Aaron's death is a tragic miscarriage of justice and a downright crime against humanity by our profit-obsessed, corporate-intertwined U.S. government. Meanwhile, Mark Zuckerberg, who is approximately the same age, is given free license to use his fickleness with terms-of-service agreements to declare copyright over people's private photographs of their friends and loved ones. The threat of prosecution to Aaron's level does exist in theory if one dares to offend the Scumbag Billionaire by sharing a picture of their Uncle Fred's 95th birthday that FascistBook already used in an ad campaign. Aaron Swartz is a martyr for the essential cause of maintaining a Free and Open Internet and deserves a eulogy on every tech site in the world. #AnonOps #RIPAaron #OpenAccess #WeDoNotForget

  8. Kannon Yamada
    January 29, 2013 at 3:39 am

    Thanks for the great article. As a diehard RSS addict, I absolutely love reading free Android RSS reader roundups. Emphasis on the "free".

    Unfortunately, the best RSS readers so far appear to be ad-supported. Among those, gReader and JustReader are probably the standouts, but they are drainy.

    • Joel Lee
      January 29, 2013 at 5:35 pm

      That seems to be an issue with free software in general these days. Since free projects are usually hobbies, they fall behind in development or lack the proper optimizations. Or they're bogged with ads.

      Of course, there are exceptions every once in a while, but those are pretty rare.

  9. Reza Lesmana
    January 25, 2013 at 3:56 am

    I wrote yet another news/RSS reader called Feedwall. Somewhat more similar to Pulse than others. It can show the full article, instead of just the summary. Could be useful if most of your feeds just contains summary. Please have a look.

    • Joel Lee
      January 29, 2013 at 5:34 pm

      Thanks for the recommendation. I'll give it a go!

  10. Jon Ezrin
    January 24, 2013 at 4:49 pm

    One more vote for Feedly. I use it constantly.

  11. Jared
    January 23, 2013 at 12:35 pm

    Feedly really should be on this list. They receive constant updates, and have a great team.

    Not to mention it is aesthetically pleasing as well as very functional. Give it a shot

    • Joel Lee
      January 29, 2013 at 5:34 pm

      I will give it a try. I don't remember why I chose to forego it for this article (which I wrote months ago), but maybe it has improved since then. Thanks!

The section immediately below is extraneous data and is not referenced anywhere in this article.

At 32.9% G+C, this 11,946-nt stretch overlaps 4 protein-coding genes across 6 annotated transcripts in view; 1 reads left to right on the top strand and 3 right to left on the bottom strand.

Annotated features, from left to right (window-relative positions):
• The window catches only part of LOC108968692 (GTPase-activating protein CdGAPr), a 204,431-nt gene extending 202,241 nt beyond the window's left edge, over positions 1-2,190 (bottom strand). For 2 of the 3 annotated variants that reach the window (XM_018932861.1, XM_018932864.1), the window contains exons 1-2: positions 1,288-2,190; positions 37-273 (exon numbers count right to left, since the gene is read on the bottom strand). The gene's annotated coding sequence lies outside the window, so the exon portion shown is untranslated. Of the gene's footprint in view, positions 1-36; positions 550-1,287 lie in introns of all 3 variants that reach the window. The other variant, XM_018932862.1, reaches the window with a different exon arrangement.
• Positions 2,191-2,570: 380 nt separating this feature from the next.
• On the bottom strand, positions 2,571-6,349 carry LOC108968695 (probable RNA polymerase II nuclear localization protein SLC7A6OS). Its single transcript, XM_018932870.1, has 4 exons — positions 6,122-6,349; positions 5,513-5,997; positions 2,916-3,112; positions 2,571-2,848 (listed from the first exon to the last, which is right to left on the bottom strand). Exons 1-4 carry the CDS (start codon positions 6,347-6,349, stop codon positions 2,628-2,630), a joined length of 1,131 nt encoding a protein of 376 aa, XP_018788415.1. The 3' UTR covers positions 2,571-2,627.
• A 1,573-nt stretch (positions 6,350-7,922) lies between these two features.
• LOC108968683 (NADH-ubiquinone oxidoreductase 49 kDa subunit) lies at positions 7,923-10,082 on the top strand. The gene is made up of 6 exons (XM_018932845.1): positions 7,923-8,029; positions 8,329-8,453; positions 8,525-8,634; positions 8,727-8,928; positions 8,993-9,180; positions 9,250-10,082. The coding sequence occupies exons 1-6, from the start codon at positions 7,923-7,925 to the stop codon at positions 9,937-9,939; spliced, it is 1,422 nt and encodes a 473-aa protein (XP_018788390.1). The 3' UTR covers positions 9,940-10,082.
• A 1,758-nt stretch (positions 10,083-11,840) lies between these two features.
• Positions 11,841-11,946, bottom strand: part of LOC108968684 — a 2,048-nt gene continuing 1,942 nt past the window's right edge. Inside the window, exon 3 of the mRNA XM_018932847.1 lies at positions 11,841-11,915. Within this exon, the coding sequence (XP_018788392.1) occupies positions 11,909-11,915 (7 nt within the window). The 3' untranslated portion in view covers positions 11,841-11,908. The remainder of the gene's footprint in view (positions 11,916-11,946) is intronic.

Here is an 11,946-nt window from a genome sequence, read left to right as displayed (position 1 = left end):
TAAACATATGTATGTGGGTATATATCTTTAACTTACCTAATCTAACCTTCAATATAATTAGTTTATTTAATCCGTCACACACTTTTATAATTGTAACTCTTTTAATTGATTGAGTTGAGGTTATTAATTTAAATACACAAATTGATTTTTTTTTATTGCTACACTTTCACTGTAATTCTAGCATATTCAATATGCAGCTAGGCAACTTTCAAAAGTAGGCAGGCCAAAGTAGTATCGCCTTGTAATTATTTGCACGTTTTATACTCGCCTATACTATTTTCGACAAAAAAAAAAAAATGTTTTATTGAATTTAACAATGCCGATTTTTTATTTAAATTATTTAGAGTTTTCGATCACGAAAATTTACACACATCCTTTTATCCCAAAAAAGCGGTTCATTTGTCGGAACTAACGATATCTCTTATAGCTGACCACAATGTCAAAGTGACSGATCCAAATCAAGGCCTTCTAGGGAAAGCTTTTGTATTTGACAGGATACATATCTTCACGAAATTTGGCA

12. Dane Morgan
    January 23, 2013 at 11:21 am

    Apparently I'll have to give feedly a go.

    I user Google Reader. I would have classified "It isn’t the most impressive or flashy app and it isn’t jam-packed full of neat features." as one of its pro points though. I mean, really it's reading a feed, how flashy does it need to be? Flash just gets in the way IMO.

    • Joel Lee
      January 29, 2013 at 5:33 pm

      That's correct. For those of us (including myself) who don't like flashy bells, it's awesome. I think we fall into the minority, though! :)

  13. MD Weatherbee
    January 23, 2013 at 10:53 am

    Minimal Reader / Pro - [Broken Link Removed] . Customizable, light and solid. Also - No Feedly? I don't use it since finding Minimal Reader, but it's easily a top 5 staple.

    • Joel Lee
      January 30, 2013 at 5:09 pm

      Minimal Reader looks quite nice, but it appears that the Free version hasn't been updated in approximately 6 months while the Pro version continues to receive updates. I'm not sure what that's about but it doesn't sound very good for the future of the Free version.

  14. Wewer
    January 23, 2013 at 10:50 am

    I like to watch news. I watch news from youtube. I like to watch youtube on my big TV.
    I use ArkMC applicatino to get YouTube videos and to send it to tv in few clicks.

  15. Ashwin Ramesh
    January 23, 2013 at 10:15 am

    I think Feedly ought to be ranked one among the top. It has a real neat UI and real quick.

  16. Dipen Shah
    January 23, 2013 at 8:02 am

    really helpfull

  17. JFK
    January 23, 2013 at 6:07 am

    I enjoy Zite every day ; you don't really choose your news source, but the news are curated by subject, and you can like or dislike every item to customize the selection.

  18. Cleyne
    January 23, 2013 at 3:15 am

    Feedly is definitely my go-to app for reading feeds - it's the cleanest one of them all, not as cramped as pulse, and is the most functional in terms of marking articles as read.

  19. Schvenn Meister
    January 23, 2013 at 2:11 am

    FeedDemon for PC.
    gReader for Android, because of the offline reading.

    • Sampath Iroshan
      January 23, 2013 at 2:53 am

      Yep. I have the paid version of gReader and love it. light weight and fast. with offline reading. and 2 way sync for google reader.

    • ZoNi
      January 23, 2013 at 10:08 am

      One more gReader for Android user! I just love that app.

      (@PC: KlipFolio Personal)

  20. Jake
    January 23, 2013 at 1:40 am

    I also am baffled that Feedly is not on this list! It's a free news reader that has the style and elegance of a paid app.

  21. Michael Sean Wright
    January 22, 2013 at 9:37 pm

    Would have thought Feedly would be right at the top. So clean, quick and beautiful. Watching their growth with Android has been inspiring.